Forging Elite Awesomeness like it’s your job!
Forging Elite Awesomeness like it’s your job!
Rhett getting in some extra mobility work. Have you gotten any in this week?
February 26th. Write it down. That’s the day the CrossFit Open starts!! What an exciting time at Evolve. Open workout announcement parties, doing your WODs with a judge counting reps and rounds for you, leaderboarding (which is a verb), folks contacting us to ask us to come in at 5am on a Saturday because they want to do that week’s open WOD for the 5th time to try and get 2 more reps….yes, it’s a great time of year!
Fair warning, there’s going to be plenty of posts over the next few months trying to convince you to sign up because of how much fun it is, and what a great community event it is for us. But we won’t start that quite yet. For now, check out the 2015 CrossFit Games Information. One big thing that will impact you guys is that this year there will be an RX and scaled division. You can read the details, but this is a great change that will allow folks of all abilities the opportunity to be a part of the Open. It’s going to be a great year!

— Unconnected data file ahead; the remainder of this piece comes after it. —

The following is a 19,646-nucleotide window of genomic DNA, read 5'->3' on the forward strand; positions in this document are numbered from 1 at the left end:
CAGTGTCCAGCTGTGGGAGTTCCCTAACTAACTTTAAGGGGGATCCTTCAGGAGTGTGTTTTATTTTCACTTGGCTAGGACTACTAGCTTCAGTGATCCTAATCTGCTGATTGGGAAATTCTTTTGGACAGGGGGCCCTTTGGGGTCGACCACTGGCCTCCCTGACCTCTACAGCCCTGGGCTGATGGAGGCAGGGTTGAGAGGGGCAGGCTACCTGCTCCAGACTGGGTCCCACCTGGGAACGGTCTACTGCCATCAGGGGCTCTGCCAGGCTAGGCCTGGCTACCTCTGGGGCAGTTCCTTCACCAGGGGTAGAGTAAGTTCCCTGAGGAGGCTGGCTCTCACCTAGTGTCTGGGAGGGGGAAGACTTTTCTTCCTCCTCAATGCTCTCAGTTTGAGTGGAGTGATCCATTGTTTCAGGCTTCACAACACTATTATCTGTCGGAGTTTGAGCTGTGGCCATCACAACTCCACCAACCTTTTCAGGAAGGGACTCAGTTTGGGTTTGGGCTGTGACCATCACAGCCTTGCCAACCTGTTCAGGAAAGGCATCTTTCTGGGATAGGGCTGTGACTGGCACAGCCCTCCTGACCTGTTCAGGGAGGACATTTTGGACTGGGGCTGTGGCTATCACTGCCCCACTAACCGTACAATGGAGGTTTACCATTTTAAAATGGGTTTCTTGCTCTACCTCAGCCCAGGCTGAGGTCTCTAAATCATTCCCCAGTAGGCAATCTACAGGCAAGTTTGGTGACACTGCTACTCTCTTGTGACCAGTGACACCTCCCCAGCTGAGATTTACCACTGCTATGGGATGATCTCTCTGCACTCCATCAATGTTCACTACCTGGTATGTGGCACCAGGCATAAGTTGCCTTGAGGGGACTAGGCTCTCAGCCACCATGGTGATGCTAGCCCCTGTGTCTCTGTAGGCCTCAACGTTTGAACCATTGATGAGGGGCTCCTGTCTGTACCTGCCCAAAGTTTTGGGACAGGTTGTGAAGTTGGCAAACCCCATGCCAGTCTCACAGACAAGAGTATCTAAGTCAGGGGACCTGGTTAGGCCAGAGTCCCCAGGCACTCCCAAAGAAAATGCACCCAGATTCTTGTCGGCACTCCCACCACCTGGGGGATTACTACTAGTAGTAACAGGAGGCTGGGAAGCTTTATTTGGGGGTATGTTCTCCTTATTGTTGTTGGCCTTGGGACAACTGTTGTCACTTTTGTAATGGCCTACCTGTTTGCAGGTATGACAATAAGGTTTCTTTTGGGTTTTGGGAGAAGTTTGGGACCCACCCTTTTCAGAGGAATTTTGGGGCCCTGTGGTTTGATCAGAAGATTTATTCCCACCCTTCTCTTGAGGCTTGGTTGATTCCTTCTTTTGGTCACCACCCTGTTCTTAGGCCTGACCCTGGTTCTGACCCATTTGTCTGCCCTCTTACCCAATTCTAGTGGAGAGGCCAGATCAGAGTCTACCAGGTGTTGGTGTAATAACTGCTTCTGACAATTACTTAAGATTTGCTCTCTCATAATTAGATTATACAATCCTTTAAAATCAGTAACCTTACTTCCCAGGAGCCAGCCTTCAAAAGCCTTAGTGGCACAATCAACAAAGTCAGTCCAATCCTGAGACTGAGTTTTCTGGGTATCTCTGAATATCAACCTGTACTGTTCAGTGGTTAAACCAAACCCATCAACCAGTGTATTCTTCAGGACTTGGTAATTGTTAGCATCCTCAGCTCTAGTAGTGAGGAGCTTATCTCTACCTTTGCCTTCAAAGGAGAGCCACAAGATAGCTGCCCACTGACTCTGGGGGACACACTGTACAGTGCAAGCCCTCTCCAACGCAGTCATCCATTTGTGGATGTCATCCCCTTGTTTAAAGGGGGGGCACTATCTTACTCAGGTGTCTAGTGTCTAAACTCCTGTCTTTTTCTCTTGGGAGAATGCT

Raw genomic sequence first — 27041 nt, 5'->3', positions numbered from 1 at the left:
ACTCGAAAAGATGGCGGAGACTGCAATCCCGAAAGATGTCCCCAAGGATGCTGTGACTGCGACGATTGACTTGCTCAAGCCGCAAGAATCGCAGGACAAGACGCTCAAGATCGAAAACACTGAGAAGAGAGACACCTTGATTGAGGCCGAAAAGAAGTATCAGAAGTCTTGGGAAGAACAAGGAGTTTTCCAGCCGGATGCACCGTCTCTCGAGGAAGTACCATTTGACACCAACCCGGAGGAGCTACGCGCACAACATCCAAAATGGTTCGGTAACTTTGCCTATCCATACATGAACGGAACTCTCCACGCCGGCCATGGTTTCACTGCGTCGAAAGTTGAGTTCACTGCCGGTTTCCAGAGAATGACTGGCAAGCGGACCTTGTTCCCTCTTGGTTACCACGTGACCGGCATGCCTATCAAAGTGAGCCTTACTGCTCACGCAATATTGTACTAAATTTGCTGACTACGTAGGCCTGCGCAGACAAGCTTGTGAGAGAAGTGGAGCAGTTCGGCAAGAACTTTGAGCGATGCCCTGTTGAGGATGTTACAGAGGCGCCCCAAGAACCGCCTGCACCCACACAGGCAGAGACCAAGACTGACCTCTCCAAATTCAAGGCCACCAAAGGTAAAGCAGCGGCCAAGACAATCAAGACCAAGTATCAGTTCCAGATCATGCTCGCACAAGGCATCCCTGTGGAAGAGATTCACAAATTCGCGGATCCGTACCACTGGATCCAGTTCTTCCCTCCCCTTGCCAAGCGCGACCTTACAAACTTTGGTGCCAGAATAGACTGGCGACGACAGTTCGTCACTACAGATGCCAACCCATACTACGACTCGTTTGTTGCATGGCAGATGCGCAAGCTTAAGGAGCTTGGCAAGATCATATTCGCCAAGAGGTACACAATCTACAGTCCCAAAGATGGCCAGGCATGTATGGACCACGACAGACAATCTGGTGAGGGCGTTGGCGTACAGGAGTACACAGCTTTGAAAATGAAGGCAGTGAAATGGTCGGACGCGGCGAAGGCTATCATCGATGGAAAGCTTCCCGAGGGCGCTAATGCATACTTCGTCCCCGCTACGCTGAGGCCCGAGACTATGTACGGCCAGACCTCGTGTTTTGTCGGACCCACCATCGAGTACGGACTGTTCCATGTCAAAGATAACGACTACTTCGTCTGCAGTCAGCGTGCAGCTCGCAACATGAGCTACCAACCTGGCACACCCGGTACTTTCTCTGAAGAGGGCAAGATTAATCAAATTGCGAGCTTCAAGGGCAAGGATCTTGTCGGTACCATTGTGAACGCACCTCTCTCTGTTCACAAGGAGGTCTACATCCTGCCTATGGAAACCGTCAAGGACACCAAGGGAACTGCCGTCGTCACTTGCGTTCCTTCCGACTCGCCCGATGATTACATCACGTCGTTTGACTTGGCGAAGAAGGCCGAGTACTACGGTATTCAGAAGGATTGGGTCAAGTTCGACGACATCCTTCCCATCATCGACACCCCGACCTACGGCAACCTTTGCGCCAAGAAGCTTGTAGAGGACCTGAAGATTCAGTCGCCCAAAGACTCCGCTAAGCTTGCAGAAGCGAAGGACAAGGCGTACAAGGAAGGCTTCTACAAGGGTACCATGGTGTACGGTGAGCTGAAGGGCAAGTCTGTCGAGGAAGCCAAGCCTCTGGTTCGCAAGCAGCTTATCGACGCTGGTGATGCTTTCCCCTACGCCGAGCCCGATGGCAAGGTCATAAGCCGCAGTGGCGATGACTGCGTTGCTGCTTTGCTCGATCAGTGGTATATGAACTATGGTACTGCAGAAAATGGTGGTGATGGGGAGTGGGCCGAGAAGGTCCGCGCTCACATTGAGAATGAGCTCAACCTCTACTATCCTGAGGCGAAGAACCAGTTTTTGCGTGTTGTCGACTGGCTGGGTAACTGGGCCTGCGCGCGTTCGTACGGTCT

Be thankful for the friends who put weights on your back during planks!
This quote is from Games athlete Dani Horan. I find myself needing to keep this in mind. I bet some of you do too. Let’s try to make it happen today during the WOD!
“We all get to that point during a WOD when we find ourselves resting. When you must rest, stand tall, count to five and get back to the WOD. You don’t need water, you don’t need to rearrange the collars or plates on the bar, you don’t need more chalk, just go. Always stand tall, that position of having your hands on your knees, bent over and looking at the ground is weak. Both physically and mentally. Stand tall.”